And so we always think that it’s a very unique and singular moment. But when I was starting at a university, , it was during the occupy movement. And I was studying economics and learning about all of this stuff about how the economy works from this ivory tower of how it works. I was in school in Montreal, so there was a lot of activity on the streets there related to occupy and also all of these other social issues. The economic frameworks that I was being taught just don’t work. And I know that this is a very academic response to your question that this is very theoretical response.
And I’m sure Kristy is laughing, cause that’s just who I am. But that just ignited this huge curiosity in, in, well, what does work and how do we make it work? And if this is broken, how do we fix it? And so I think that there is like an intellectual curiosity behind it. I know that another big driver for me is, I grew up in the outdoors. I grew up in the mountains. I grew up in the forests. So there is that, that gutteral sense when we’re closer to nature, like we want to protect it. But it’s more of a how can we not for me then why do I have this weird focus on impact?
Kristy O’Leary: I think the biggest defining moment for me, I was in either a political science or an economics class. Maybe it was 98, but I was kind of like in my early university and a professor, an old curmudgeon, I believe his name was Elliot Tupper. And he asked us if we understood what the GDP was and we’re like all these kind of younguns and Yeah. we get it. He’s like, no, you don’t know anything. Which I, I kinda love, I feel like that’s why we go to university is to have like old learned people, tell us how it is.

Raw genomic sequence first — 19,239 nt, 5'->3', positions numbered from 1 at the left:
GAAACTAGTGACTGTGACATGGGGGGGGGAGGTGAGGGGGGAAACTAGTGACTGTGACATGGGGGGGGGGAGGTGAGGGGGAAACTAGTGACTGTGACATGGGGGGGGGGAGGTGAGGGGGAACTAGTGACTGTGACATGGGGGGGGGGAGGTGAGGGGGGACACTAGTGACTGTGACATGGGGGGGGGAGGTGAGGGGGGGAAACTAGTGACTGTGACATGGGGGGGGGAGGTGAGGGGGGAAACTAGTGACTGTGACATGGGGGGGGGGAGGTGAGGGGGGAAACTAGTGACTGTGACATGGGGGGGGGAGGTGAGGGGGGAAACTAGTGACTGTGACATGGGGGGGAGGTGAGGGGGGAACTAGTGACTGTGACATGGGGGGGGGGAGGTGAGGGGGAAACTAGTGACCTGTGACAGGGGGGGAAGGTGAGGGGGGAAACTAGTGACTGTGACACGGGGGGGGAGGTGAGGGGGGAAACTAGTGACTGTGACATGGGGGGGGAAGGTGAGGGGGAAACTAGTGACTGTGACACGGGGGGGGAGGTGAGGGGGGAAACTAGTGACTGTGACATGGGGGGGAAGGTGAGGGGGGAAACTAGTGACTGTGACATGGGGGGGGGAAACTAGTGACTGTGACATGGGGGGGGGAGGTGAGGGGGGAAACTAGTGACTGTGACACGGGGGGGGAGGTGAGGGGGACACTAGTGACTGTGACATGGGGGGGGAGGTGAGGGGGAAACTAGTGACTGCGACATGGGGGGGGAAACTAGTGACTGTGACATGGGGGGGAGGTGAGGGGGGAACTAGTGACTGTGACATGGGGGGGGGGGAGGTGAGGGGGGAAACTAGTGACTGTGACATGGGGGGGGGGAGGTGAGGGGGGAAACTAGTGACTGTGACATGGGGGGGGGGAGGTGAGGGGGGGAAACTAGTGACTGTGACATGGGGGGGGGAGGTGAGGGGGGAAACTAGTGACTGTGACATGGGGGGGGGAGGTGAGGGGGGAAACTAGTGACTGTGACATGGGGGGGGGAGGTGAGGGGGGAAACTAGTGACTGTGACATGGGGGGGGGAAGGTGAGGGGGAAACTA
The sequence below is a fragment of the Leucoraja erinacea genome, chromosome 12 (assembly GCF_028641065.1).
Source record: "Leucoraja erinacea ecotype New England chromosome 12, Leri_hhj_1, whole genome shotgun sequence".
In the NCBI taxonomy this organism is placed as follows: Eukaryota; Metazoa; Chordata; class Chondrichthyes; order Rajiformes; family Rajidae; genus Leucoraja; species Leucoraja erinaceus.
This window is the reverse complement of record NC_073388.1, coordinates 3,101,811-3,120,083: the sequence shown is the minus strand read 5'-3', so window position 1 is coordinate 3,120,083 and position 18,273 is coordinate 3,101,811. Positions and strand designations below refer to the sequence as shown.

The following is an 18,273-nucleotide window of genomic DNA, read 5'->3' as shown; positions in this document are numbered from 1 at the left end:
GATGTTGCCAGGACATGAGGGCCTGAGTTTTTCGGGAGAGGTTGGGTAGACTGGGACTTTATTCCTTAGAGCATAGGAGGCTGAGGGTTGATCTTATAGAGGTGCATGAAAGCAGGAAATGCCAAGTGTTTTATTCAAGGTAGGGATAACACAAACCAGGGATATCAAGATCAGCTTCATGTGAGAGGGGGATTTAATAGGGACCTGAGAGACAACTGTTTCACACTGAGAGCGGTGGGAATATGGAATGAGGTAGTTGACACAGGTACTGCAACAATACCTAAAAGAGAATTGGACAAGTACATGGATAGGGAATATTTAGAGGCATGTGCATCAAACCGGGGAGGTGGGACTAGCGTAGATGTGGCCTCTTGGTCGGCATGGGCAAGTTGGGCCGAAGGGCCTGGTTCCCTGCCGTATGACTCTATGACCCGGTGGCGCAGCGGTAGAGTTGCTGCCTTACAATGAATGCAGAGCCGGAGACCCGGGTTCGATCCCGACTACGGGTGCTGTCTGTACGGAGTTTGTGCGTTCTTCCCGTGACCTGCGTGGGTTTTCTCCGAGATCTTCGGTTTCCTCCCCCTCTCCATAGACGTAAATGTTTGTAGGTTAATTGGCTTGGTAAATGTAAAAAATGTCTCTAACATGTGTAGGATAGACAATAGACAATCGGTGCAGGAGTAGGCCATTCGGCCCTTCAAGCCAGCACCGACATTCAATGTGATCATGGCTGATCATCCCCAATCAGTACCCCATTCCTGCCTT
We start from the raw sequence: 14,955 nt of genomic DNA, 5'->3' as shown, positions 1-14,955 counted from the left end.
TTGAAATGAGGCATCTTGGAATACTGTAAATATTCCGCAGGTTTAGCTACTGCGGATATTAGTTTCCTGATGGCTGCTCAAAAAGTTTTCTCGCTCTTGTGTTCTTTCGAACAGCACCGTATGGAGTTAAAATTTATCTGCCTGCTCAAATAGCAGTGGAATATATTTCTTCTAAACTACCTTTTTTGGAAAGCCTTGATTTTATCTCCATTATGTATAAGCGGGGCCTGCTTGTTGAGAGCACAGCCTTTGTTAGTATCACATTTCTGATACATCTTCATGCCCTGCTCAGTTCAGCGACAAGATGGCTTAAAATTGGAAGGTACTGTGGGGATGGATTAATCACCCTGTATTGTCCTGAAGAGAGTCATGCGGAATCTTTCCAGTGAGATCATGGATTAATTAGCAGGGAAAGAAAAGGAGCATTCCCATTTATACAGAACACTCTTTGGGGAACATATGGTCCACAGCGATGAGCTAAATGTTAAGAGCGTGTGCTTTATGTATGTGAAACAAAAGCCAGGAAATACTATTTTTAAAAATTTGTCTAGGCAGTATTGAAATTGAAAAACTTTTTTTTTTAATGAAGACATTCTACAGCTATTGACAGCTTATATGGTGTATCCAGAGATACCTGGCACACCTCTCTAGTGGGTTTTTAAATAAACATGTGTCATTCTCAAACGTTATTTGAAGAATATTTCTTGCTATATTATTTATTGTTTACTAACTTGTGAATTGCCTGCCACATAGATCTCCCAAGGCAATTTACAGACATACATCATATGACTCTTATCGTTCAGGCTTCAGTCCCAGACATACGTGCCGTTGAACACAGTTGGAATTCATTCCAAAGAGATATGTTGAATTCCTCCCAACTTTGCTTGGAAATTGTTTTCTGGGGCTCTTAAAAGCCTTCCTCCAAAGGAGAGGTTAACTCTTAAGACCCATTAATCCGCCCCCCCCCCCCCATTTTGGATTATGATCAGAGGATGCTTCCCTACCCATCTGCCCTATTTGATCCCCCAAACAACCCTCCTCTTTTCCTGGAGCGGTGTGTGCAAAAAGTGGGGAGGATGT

And he said, no, none of, you know what it is, you know, who contributes the most to the GDP. It is a white man in his, in his mid fifties who is going through a divorce. Who just got a buy out from his company and has terminal cancer. That is the person that contributes the most to the GDP. And, I had a moment. I was like, 20 or 21, my father had cancer. Our family business was getting run out of town by Walmart. It was one of those like vertigo moments, like kind of earth shaking, thinking, all the suffering that this time in my family, all the suffering we’re going through and our business is failing. And all these things that were happening were stimulus. This was considered like we’re increasing the GDP. And that was that was a big, like, fuck this. Like, I don’t want to be a part of that system, but then I had no idea how to not be in the system.
And then the other defining moment, I was really lucky after I went to art school, I got to go to Lunenburg, Nova Scotia and talk to centenarians hundred year old folks about climate change. I want a residency to spend a couple of years there. Talking to folks about they’re creating an oral history of climate change and all of the conversations. It was just like, it just kept feeling like a broken record all these hundred year old or 90 year old ladies telling me, cause it was always ladies that wanted to talk you know, what are you going to do? This is real and we’re in trouble and I’m too old to do anything, but you’re young and you can do something. And that was a big defining moment, was having all of those conversations and then releasing that work and nobody paying any attention. And I just thought all these voices are lost. There’s all these. The writing is on the wall. It’s 2006 and the writing is on the wall and why isn’t anyone doing anything?
The environment is changing, but I think my, my kind of passion for environmental action really began through those conversations. Like I was interested in it because I wanted to do that project, but that was just one of those, those kind of realizations that nobody’s gonna, nobody’s gonna do this for us. We have to do it for ourselves. And again, not knowing how to do that, but the GDP and talking to a bunch of old dames about the way the world used to be and the way it can be in the future, where those were the moments. I think for me.